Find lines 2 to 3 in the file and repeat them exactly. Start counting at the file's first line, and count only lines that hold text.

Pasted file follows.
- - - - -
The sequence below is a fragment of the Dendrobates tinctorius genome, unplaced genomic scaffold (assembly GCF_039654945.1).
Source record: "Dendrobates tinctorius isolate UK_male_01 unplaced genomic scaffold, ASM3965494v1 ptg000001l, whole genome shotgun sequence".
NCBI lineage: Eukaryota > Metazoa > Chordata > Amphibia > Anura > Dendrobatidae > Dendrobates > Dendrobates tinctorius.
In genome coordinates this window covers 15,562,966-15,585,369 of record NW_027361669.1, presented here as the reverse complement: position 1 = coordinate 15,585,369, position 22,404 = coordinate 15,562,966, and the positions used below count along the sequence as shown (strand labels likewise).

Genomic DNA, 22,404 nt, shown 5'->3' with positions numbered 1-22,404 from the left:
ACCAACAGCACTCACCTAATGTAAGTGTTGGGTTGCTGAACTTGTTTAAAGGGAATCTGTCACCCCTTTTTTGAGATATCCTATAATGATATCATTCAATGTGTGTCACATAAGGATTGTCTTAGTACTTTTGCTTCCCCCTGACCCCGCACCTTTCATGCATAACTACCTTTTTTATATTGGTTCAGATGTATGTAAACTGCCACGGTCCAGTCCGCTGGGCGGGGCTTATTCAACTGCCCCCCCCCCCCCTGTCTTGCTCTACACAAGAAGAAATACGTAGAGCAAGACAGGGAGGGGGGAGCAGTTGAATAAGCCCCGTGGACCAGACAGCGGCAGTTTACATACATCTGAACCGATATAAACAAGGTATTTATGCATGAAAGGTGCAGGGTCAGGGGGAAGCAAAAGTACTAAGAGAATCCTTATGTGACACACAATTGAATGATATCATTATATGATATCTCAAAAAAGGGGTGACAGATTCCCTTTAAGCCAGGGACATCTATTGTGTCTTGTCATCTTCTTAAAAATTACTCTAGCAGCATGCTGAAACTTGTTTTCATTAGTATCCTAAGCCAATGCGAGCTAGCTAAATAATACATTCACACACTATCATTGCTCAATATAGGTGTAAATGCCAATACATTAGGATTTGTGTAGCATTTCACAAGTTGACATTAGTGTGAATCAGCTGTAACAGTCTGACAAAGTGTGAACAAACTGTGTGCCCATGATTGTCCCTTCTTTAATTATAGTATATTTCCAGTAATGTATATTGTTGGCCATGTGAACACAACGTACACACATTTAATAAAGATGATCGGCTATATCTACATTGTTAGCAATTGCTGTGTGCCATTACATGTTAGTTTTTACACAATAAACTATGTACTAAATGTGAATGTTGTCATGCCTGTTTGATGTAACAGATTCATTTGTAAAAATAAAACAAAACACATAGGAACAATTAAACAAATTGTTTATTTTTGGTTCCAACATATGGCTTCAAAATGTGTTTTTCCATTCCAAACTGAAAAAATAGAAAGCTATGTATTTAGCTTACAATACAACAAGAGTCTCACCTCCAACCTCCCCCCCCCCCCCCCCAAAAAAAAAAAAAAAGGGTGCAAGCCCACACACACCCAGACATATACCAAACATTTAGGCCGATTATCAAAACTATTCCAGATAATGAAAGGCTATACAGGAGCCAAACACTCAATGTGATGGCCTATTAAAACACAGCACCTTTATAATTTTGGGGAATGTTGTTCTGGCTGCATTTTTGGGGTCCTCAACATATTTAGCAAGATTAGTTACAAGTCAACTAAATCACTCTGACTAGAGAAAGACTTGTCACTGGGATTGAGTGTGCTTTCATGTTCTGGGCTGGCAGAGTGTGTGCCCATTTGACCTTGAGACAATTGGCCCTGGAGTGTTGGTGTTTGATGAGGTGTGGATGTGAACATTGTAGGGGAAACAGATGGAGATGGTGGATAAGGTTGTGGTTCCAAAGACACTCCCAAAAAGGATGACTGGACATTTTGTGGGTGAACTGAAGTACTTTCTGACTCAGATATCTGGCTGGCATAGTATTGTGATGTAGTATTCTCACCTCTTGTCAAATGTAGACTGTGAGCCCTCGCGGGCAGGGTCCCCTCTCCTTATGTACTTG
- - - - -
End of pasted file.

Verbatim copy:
Source record: "Dendrobates tinctorius isolate UK_male_01 unplaced genomic scaffold, ASM3965494v1 ptg000001l, whole genome shotgun sequence".
NCBI lineage: Eukaryota > Metazoa > Chordata > Amphibia > Anura > Dendrobatidae > Dendrobates > Dendrobates tinctorius.